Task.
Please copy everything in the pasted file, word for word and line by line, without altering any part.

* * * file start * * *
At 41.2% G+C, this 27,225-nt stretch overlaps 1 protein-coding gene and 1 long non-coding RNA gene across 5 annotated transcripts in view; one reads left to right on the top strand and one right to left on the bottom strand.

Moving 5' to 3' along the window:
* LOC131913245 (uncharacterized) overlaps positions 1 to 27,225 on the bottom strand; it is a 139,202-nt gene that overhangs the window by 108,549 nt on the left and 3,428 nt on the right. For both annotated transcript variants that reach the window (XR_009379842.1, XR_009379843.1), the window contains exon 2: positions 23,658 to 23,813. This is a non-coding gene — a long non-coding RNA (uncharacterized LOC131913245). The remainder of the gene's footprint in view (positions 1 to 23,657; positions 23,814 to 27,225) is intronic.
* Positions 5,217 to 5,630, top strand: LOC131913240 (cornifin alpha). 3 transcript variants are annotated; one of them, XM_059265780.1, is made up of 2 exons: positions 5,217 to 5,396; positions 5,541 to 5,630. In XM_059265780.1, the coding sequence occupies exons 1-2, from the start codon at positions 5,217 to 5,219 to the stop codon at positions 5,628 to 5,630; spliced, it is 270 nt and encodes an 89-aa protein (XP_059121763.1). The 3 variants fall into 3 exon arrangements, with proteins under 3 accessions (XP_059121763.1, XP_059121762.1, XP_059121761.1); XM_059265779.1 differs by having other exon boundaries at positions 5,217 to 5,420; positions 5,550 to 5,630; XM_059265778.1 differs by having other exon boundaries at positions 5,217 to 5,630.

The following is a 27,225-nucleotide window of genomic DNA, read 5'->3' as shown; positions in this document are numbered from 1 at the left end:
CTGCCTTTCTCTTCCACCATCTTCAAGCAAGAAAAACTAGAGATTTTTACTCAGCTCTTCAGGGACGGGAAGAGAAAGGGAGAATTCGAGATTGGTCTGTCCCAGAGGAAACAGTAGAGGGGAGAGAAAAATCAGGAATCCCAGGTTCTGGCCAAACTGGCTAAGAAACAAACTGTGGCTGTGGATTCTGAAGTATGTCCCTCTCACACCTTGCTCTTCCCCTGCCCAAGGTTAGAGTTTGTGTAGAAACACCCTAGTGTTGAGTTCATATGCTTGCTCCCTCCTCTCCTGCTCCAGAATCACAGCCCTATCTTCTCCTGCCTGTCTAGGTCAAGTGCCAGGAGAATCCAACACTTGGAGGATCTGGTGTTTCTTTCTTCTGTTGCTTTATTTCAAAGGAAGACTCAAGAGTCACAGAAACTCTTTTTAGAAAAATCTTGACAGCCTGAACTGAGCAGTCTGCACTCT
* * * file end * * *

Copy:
At 41.2% G+C, this 27,225-nt stretch overlaps 1 protein-coding gene and 1 long non-coding RNA gene across 5 annotated transcripts in view; one reads left to right on the top strand and one right to left on the bottom strand.

Moving 5' to 3' along the window:
* LOC131913245 (uncharacterized) overlaps positions 1 to 27,225 on the bottom strand; it is a 139,202-nt gene that overhangs the window by 108,549 nt on the left and 3,428 nt on the right. For both annotated transcript variants that reach the window (XR_009379842.1, XR_009379843.1), the window contains exon 2: positions 23,658 to 23,813. This is a non-coding gene — a long non-coding RNA (uncharacterized LOC131913245). The remainder of the gene's footprint in view (positions 1 to 23,657; positions 23,814 to 27,225) is intronic.
* Positions 5,217 to 5,630, top strand: LOC131913240 (cornifin alpha). 3 transcript variants are annotated; one of them, XM_059265780.1, is made up of 2 exons: positions 5,217 to 5,396; positions 5,541 to 5,630. In XM_059265780.1, the coding sequence occupies exons 1-2, from the start codon at positions 5,217 to 5,219 to the stop codon at positions 5,628 to 5,630; spliced, it is 270 nt and encodes an 89-aa protein (XP_059121763.1). The 3 variants fall into 3 exon arrangements, with proteins under 3 accessions (XP_059121763.1, XP_059121762.1, XP_059121761.1); XM_059265779.1 differs by having other exon boundaries at positions 5,217 to 5,420; positions 5,550 to 5,630; XM_059265778.1 differs by having other exon boundaries at positions 5,217 to 5,630.

The following is a 27,225-nucleotide window of genomic DNA, read 5'->3' as shown; positions in this document are numbered from 1 at the left end:
CTGCCTTTCTCTTCCACCATCTTCAAGCAAGAAAAACTAGAGATTTTTACTCAGCTCTTCAGGGACGGGAAGAGAAAGGGAGAATTCGAGATTGGTCTGTCCCAGAGGAAACAGTAGAGGGGAGAGAAAAATCAGGAATCCCAGGTTCTGGCCAAACTGGCTAAGAAACAAACTGTGGCTGTGGATTCTGAAGTATGTCCCTCTCACACCTTGCTCTTCCCCTGCCCAAGGTTAGAGTTTGTGTAGAAACACCCTAGTGTTGAGTTCATATGCTTGCTCCCTCCTCTCCTGCTCCAGAATCACAGCCCTATCTTCTCCTGCCTGTCTAGGTCAAGTGCCAGGAGAATCCAACACTTGGAGGATCTGGTGTTTCTTTCTTCTGTTGCTTTATTTCAAAGGAAGACTCAAGAGTCACAGAAACTCTTTTTAGAAAAATCTTGACAGCCTGAACTGAGCAGTCTGCACTCT